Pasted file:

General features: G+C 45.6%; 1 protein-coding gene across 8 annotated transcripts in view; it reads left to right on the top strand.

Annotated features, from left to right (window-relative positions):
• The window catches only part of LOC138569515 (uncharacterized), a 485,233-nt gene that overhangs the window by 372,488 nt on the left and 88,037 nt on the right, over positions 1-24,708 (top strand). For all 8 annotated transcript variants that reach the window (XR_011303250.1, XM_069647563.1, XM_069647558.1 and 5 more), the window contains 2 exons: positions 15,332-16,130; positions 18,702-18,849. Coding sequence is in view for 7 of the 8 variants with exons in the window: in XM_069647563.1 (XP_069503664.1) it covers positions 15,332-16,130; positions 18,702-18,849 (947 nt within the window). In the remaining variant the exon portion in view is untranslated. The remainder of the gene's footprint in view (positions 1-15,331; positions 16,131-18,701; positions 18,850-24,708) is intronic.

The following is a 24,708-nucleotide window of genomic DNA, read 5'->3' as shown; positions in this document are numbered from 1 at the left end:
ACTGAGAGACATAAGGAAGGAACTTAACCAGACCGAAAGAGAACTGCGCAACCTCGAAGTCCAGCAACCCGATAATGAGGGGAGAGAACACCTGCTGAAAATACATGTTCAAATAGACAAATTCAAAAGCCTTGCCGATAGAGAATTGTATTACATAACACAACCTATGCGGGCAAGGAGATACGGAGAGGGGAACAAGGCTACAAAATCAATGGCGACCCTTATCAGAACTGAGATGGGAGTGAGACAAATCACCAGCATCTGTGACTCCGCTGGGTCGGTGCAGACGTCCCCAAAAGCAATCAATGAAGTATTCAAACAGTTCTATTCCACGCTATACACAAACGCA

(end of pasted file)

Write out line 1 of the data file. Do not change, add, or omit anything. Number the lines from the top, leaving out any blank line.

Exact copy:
General features: G+C 45.6%; 1 protein-coding gene across 8 annotated transcripts in view; it reads left to right on the top strand.